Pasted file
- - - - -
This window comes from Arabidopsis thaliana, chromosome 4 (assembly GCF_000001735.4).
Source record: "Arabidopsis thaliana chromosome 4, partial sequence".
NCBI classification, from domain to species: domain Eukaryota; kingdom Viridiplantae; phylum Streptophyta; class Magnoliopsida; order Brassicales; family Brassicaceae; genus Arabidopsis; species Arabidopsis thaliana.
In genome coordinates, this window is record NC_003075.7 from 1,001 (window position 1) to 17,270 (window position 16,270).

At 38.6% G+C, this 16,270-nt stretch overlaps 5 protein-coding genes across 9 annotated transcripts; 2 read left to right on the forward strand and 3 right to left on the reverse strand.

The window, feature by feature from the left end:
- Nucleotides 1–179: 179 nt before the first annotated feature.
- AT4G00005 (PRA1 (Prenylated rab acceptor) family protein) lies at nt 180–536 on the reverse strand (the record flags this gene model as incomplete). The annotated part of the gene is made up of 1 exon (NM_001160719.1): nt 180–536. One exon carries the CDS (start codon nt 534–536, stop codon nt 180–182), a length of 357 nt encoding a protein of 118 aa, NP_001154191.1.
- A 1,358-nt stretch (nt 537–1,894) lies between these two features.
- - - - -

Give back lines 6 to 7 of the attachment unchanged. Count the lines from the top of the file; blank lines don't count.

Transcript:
The window, feature by feature from the left end:
- Nucleotides 1–179: 179 nt before the first annotated feature.